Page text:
'This Beautiful Future' review — whose future is it, anyway?
This Beautiful Future is a peculiar yet quietly compelling portrait of two teenagers, a French girl and a German soldier, chasing a connection — and a roll in the hay — amid wartime. Over its compact 75 minutes, the play by Rita Kalnejais, an Australian writer based in London, lands with a modest impact as it pulls off a sly feat. It feels both very familiar (young love among the ruins) and disarmingly fresh (credit the unusual framework).
The setting is Chartres, France in August 1944, a pivotal point in World War II. That fact is spelled out not once but twice. It's noted in the program and in a supertitle projected at the Cherry Lane Theatre, where this production follows a run at Theatrelab in January. Talk of bombings and Hitler and lines drawn onto a girl's legs as a nod to fashion all fit squarely enough into the summer of '44.
That said, references to Law & Order and snippets of hits by Fleetwood Mac ("Dreams") and Adele ("Someone Like You") sung by two amiable seniors on stage observing the teens' every move from a distance suggest there's more afoot. But what? Who are these voyeurs with their karaoke microphones? The young duo decades down the road? An Everytwosome? Whose future is it, anyway?
There are various questions as Elodie (Francesca Carpanini) and Otto (Uly Schlesinger) meet. The script indicates that Otto is 16 going on 17, while Elodie is a year older. The pair echos Liesl and Rolf in The Sound of Music. They're rendezvousing at an abandoned home that belonged to a doomed Jewish family, which has become a place to escape the fighting outside for a romantic tryst. Scenic designer Frank J. Oliva conjures the place with a bed, a faucet, a wash basin, and a window. Lighting designer Stacey Derosier bathes the snug space in shadow.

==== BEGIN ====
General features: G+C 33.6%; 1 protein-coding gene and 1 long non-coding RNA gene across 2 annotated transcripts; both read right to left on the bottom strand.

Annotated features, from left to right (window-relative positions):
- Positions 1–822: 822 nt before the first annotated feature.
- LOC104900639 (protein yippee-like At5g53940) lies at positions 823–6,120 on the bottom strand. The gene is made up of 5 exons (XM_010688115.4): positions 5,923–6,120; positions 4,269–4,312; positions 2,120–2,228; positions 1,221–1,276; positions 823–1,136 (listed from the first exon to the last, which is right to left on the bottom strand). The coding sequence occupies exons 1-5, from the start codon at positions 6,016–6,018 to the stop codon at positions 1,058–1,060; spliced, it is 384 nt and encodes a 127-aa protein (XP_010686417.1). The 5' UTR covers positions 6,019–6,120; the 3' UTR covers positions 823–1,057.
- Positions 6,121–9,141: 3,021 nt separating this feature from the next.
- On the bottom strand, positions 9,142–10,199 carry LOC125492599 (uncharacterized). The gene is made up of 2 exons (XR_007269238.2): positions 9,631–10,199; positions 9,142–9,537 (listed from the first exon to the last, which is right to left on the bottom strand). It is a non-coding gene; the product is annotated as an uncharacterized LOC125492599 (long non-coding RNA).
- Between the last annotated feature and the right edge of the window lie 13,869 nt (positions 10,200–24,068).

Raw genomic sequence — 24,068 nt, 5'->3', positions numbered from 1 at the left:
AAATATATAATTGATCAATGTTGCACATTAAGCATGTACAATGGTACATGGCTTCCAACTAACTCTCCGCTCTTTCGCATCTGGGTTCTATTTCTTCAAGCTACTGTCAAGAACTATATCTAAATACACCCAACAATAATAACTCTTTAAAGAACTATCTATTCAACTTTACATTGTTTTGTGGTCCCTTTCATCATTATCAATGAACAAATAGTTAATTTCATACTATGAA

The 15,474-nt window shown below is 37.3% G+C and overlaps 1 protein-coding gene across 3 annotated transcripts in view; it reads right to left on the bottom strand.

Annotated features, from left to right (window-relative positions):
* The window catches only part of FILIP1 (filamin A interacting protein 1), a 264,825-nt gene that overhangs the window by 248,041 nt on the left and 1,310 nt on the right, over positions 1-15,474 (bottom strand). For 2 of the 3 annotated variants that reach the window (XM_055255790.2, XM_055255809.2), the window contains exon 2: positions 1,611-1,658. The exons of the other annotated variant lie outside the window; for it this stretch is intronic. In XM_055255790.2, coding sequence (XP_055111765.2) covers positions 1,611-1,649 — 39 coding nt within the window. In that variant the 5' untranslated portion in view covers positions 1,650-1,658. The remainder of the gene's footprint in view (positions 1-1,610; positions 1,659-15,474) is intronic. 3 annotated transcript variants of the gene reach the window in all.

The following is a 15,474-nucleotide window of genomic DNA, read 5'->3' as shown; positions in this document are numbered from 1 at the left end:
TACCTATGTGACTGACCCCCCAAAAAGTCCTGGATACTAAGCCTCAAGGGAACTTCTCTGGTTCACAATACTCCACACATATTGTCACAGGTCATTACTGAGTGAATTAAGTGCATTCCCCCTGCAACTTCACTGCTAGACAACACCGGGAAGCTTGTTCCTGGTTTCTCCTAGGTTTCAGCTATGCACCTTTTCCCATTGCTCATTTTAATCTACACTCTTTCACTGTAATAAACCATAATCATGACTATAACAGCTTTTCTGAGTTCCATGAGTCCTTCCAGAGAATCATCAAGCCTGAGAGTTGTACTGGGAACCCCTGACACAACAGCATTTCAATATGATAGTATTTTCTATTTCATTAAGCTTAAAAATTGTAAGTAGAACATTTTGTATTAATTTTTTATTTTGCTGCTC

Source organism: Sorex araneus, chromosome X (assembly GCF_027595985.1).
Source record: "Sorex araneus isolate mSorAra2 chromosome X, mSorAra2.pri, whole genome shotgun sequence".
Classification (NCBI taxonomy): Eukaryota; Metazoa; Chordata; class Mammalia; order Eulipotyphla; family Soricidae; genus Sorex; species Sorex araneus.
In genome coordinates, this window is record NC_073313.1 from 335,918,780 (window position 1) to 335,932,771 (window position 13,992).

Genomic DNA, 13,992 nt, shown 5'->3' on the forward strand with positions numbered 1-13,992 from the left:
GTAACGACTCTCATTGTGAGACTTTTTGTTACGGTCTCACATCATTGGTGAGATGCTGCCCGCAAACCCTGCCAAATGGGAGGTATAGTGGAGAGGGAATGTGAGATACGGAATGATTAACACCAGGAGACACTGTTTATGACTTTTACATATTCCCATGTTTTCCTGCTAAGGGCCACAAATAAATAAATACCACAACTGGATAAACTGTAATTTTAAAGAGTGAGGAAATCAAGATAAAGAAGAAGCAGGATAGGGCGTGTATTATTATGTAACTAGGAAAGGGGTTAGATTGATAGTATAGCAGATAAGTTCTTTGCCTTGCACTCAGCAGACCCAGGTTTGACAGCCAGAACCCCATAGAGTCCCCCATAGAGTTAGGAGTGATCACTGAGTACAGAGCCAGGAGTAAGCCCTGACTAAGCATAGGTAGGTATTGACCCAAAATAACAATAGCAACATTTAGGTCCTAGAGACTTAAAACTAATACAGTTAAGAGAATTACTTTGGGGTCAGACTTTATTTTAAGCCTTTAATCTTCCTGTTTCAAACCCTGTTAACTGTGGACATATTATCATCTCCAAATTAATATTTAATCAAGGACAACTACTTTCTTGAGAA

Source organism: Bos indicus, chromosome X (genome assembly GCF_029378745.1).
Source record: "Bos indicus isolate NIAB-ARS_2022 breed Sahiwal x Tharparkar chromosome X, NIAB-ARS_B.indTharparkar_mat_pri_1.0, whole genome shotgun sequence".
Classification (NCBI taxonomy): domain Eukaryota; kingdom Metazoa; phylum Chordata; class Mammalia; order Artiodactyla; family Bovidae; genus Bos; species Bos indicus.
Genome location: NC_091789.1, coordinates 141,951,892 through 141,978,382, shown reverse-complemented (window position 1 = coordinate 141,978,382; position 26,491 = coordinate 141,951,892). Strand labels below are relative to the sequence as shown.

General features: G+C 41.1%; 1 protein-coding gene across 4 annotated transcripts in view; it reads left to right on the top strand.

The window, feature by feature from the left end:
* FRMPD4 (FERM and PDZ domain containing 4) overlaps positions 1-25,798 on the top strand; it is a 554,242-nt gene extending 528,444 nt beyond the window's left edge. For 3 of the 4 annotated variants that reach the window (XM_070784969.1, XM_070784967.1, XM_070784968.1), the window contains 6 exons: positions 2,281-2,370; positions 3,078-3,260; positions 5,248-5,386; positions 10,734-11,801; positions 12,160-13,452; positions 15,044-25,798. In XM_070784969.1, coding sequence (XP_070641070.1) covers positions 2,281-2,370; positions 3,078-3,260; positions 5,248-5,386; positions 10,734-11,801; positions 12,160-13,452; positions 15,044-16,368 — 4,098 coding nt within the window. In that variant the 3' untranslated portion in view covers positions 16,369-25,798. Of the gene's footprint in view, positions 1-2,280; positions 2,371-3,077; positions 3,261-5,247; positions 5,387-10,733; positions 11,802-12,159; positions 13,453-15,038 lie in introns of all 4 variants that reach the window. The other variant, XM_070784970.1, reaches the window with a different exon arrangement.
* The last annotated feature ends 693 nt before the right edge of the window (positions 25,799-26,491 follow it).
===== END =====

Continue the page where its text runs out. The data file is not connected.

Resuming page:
Boyish Otto has arrived first and stripped out of his Nazi uniform down to his underwear. Brash Elodie bursts in, her hands bloody and holding an egg rescued from a chicken coop attacked by a fox. In a bit of symbolism that speaks — rather, chirps — extremely loudly, the two vow to keep the egg safe until it hatches. Can new life rise amid so much death?
The answer arrives after Elodie and Otto have an evening of teasing pillow fights and unsettling pillow talk. Otto speaks bluntly about shooting dozens of people and rapturously about "Mr. Hitler" whose plan is for a "future where everyone's clean." Elodie is essentially unphased by his chilling admissions — that piece of the narrative puzzle feels unexplored.
The omnipresence of the onlookers, Angelina (Angelina Fiordellisi) and Austin (Austin Pendleton), is another mystery, one that actually helps glue you to the story. Presumably the elders are there to suggest the drama's timelessness. There's always another war, another young couple. The pair periodically interrupts the young duo to express coulda, woulda, shouldas ("I'd admit love at first sight is real," Angelina says; "I'd forget shame," Austin says) and sing ditties whose lyrics are seen on a screen. The songs underscore the action — sometimes subtly, sometimes too baldly. That includes a tune after an explosion.
Director Jack Serio guides an efficient staging. Pendleton, as always, brings buckets of appeal, but his performance is a bit rough around the edges. Fiordellisi ably toggles between vintage and contemporary pop songs. Carpanini and Schlesinger strike the right chords of naivete and desire. They're all upstaged in a moment that punctuates the play with a sweet final note.
Photo credit: Austin Pendleton (back left), Uly Schlesinger, Angelina Fiordellisi, and Francesca Carpanini in This Beautiful Future. (Photo by Emilio Madrid)
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